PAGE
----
Although we stayed mostly in hotels in India (cheap, at an average of between $2.25 – $3.50 per double room), we also camped a bit (especially on the western coast), and we also stayed with a few families. In contrast to other countries we had traveled through, we stayed with upper-middle to upper class families in India. The experiences were very interesting and because we spoke the same language, we had real exchanges with them. Most of them were very curious about our countries, asking questions such as, “Do you have a love marriage ?” “Is it important for women to wear gold jewellery?” (the Indians were always very curious, because I don’t wear jewellery when I bike); “Do you wear make-up at home?” “Do you have a sari ?” (questions from the women). From the men came questions such as, “How is the US different from India?” “Are people more open about sex in the US?” “Do people have sex before marriage?” and “Do people spit in the US?” (a large majority of the men spit in India! – it comes from chewing tobacco).

We stayed with a couple of “kings,” and met several others (before India became the world’s largest democracy less than 60 years ago, it was a conglomeration of princely states – under British rule. Many people still refer to themselves as “king” of a village or city.) One that we stayed with was very gracious, very hospitable and friendly and generous, even letting us stay in his “Sunday Farmhouse” for two days, all alone (king and queen for two days!) with two families of servants to cook meals for us. His house, with its luxurious carpet of grass and tall palm trees, was a haven of peace and tranquility away from the noise and pollution of the main road. The other “king” that we stayed with was a bit less gracious, waving his arms about wildly and yelling all night long, “I’m a King! I’m a King! I’m rich! My money comes from the gods!” and giving continual high-fives to his friend.

Though India is modernizing (especially in information technology), it still clings tightly to its religious and social traditions. Evidence of this can be seen everywhere. The most obvious is in its caste and class structure. There are four main castes and several hundred sub-castes (the “Untouchables” is not considered a caste). Every caste is distinct and separate from the others, and each has special jobs or special duties that it performs. The rules are very rigid (they originally come from Hindu ritual texts, and the rules cover many things from marriage to what one may or may not eat). We saw the wedding procession of a maharaja (princely ruler) in Bombay. As tradition dictates, he sits in a chariot and proceeds through the street for several hours, before arriving at the place where he will meet his bride. This serves the purpose of introducing himself to the neighborhood before his marriage. A Hindu marching band led the way, and close friends and family members danced to the music in front of his chariot, lit by chandeliers that men carried on their heads. The chariot was driven by four white horses and covered in hundreds of colorful flower garlands. The young man himself wore a silk turban threaded with gold and a huge sapphire and diamond necklace.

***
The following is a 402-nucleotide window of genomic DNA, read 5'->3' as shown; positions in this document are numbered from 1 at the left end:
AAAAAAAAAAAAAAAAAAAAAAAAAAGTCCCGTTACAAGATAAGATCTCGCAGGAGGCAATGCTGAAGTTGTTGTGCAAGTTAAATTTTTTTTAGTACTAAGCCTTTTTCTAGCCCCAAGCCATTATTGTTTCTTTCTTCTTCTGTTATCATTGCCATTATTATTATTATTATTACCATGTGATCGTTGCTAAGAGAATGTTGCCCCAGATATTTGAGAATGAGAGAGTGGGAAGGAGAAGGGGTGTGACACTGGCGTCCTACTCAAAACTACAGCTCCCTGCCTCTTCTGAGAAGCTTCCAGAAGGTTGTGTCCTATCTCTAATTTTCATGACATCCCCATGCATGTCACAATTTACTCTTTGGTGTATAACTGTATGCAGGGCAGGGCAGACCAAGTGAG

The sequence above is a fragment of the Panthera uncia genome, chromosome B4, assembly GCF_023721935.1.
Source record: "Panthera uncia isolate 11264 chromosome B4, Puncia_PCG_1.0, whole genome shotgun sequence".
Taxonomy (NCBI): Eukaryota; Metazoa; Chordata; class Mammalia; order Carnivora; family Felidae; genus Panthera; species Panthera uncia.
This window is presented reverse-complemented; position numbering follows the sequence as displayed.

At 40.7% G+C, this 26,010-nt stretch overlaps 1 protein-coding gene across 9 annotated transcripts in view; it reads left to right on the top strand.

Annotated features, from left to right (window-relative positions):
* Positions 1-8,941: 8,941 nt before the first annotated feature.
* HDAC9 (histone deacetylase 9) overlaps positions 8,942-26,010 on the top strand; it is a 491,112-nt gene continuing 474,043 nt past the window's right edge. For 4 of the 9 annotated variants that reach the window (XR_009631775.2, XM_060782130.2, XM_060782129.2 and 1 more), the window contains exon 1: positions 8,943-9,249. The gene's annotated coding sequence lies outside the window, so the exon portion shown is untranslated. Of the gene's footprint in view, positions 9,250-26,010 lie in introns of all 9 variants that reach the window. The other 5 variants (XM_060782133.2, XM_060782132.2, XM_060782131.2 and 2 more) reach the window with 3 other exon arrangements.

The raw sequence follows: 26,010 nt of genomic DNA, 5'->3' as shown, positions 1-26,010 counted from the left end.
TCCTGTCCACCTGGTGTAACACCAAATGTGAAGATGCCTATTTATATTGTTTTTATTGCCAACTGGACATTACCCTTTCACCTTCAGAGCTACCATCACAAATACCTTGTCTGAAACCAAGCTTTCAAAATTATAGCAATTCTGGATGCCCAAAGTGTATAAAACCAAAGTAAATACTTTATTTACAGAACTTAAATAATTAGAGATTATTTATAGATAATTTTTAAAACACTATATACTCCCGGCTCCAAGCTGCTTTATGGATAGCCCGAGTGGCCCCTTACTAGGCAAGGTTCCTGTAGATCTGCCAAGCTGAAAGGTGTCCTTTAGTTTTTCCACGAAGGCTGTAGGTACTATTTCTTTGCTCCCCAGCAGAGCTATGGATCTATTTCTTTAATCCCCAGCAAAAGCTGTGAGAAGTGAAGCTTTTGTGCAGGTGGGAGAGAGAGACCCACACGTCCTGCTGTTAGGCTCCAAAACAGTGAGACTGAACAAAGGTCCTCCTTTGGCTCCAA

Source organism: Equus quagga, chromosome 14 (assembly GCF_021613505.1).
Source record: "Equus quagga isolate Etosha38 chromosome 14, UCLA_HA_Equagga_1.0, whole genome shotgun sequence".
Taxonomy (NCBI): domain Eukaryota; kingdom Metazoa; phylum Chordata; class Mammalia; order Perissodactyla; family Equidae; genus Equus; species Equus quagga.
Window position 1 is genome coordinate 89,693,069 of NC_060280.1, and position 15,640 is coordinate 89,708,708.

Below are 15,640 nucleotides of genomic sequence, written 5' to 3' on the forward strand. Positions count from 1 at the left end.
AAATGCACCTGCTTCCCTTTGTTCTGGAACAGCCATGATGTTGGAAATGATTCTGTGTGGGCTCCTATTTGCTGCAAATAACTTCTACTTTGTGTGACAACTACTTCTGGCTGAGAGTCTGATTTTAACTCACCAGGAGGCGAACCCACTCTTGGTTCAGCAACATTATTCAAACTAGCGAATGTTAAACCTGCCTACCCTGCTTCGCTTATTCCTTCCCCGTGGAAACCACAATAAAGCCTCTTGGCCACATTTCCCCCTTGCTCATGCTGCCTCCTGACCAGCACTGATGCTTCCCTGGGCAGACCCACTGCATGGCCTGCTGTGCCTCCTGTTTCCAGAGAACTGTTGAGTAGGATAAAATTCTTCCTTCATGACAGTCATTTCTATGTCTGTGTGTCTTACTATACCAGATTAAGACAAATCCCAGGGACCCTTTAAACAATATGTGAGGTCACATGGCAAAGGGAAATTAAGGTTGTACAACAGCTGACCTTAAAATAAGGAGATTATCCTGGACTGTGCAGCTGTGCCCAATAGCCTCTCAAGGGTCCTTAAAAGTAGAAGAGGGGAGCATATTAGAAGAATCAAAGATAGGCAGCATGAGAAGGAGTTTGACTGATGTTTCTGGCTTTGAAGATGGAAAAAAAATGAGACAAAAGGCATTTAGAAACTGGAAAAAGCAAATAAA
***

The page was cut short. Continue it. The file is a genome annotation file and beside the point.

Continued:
Which leads me to Mumbai (Bombay) itself. We spent some time in this port city on the western coast in January, and the thing that strikes one immediately is the overwhelming contrasts that make up the city – especially in terms of wealth. For example, we watched this fabulously wealthy maharaja parade through the streets behind his four white horses, decked out with fabulous jewellery, and alight in front of the Taj Mahal hotel, the most expensive in India. Just across the street from the hotel, only a 15-second walk away, lie homeless people sleeping on the street, with nothing more than the clothes that are on their backs.

Bombay has the world’s second-largest ghetto (the largest is in Lagos, in Africa), and we biked through what seemed an interminably long line of run-down shacks, made of tin and plastic. The huts lined the sidewalks for miles and miles on end, and those were the lucky ones. Some didn’t even have that. They just slept on the streets or in doorways. Naked babies hung in mosquito nets from tree branches.

We biked south from Bombay towards Goa, and that was a real treat. It took longer than expected because of the yoyo up and down between the mountain chains (up 3000 ft., then down to sea level, then up again, and down again). Also, we got a bit lost and ended up crossing the mountain chains back and forth instead of taking the coastal route as far as possible – an impassible river blocked our way, and forced us inland. But the scenery and the experience were fabulous. In fact, because of the mountains, we were almost alone on the road. There was another parallel highway farther inland that ran through flatter terrain, so the trucks and other vehicles preferred that road. We biked for days at a time without passing villages of more than 150 people. Hard to find food that way because there were no stores, but at least the people were always happy to fill up our water bottles! This stretch of road was beautiful, and we even spent two days by the coast. We came upon a small village that had a deserted beach (clean! which is rare for India), warm water, and hundreds of palm trees. We took advantage of the peace and solitude, which is not always easy to find in this country.